CDPH Lifts Rock Crab Health Advisory in Portions of San Mateo County - South of Pillar Point
Contact: Ali Bay or Corey Egel | 916.440.7259
SACRAMENTO – The California Department of Public Health (CDPH) has lifted the health advisory for rock crabs caught in state waters in all areas south of Latitude 37° 30’ N, near Pillar Point. CDPH lifted this advisory today due to recent tests showing that traces of domoic acid have declined to low or undetectable levels in rock crabs caught in the area, indicating that they are safe to consume.
This partial lifting comes after the July 6, 2016 announcement
lifting the advisory for rock crabs caught in state waters south of Latitude 37° 11' N (near Pigeon Point), and north of Latitude 36° 58.72' N (near Sand Hill Bluff, approximately nine miles north of the Santa Cruz Harbor entrance).
The advisory remains in effect for rock crabs caught in state waters north of Latitude 37° 30’ N (near Pillar Point).
Rock crabs caught in the area south of Latitude 37° 30’ N are safe to consume. However, as a precaution, consumers are advised not to eat the viscera (internal organs, also known as “butter” or “guts”) of crabs. The viscera usually contain much higher levels of domoic acid than crab body meat. When whole crabs are cooked in liquid, domoic acid may leach from the viscera into the cooking liquid. Water or broth used to cook whole crabs should be discarded and not used to prepare dishes such as sauces, broths, soups or stews (for example, cioppino or gumbo), stocks, roux, dressings or dips.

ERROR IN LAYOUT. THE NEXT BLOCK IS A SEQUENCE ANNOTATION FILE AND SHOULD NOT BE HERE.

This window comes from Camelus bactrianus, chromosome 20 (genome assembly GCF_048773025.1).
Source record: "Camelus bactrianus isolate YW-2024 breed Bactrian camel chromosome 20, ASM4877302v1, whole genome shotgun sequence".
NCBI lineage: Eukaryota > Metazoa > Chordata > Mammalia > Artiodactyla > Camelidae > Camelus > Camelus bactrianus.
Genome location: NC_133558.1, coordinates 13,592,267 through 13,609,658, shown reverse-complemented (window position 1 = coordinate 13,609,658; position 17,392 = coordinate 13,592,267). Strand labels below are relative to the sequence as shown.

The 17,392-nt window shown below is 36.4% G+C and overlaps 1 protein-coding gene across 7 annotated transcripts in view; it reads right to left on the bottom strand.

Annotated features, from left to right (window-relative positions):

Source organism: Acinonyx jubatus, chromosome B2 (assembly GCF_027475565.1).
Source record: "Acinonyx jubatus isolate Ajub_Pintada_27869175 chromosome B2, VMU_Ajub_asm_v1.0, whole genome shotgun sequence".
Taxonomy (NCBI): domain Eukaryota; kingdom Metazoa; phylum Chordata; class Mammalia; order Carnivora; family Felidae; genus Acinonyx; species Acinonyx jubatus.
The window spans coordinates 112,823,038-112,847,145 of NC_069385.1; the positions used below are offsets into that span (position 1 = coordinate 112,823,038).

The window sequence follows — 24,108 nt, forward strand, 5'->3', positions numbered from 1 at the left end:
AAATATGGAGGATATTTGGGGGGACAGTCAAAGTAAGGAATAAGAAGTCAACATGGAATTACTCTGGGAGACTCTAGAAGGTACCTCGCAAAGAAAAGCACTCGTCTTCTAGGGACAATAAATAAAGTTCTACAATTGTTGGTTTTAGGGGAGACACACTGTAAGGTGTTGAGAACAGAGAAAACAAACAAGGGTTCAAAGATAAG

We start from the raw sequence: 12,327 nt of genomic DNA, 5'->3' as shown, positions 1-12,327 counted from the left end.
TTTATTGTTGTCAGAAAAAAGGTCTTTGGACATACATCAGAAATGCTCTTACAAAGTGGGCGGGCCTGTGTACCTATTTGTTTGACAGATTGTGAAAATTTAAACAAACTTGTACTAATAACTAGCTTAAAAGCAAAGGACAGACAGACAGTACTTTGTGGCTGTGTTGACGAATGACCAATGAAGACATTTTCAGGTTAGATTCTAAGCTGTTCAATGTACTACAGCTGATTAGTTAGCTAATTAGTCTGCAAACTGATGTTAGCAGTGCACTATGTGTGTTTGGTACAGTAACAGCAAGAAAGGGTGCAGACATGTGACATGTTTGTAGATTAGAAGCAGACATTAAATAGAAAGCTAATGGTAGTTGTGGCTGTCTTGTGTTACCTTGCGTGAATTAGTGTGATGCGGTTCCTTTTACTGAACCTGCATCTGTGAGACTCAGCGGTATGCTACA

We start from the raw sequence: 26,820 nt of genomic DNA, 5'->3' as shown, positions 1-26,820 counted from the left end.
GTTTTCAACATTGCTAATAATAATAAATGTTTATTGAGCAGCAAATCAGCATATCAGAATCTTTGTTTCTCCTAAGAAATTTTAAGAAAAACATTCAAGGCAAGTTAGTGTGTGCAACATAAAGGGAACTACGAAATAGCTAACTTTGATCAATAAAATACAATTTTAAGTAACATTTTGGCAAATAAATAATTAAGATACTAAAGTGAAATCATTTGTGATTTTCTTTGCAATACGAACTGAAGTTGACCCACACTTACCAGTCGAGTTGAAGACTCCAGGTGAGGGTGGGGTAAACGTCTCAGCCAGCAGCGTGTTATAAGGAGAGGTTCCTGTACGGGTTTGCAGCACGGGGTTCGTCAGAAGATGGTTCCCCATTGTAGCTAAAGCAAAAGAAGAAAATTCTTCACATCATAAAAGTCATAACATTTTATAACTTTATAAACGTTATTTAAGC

The best ways to reduce risk are to:
- Remove the crab viscera and rinse out the body cavity prior to cooking, or
- Boil or steam whole crabs, instead of frying or broiling, and discard the viscera and cooking liquids.
Symptoms of domoic acid poisoning can occur within 30 minutes to 24 hours after eating toxic seafood. In mild cases, symptoms may include vomiting, diarrhea, abdominal cramps, headache and dizziness. These symptoms disappear within several days. In severe cases, the victim may experience trouble breathing, confusion, disorientation, cardiovascular instability, seizures, excessive bronchial secretions, permanent loss of short-term memory (a condition known as Amnesic Shellfish Poisoning), coma or death. There have been no reported illnesses associated with this year’s domoic acid event.
Domoic acid accumulation in seafood is a natural occurrence that is related to a “bloom” of a particular single-celled plant. The conditions that support the growth of this plant are impossible to predict. CDPH will continue to coordinate its efforts with the California Department of Fish and Wildlife and the fishing community to collect rock crab samples from the California coast until the remaining domoic acid levels have dissipated.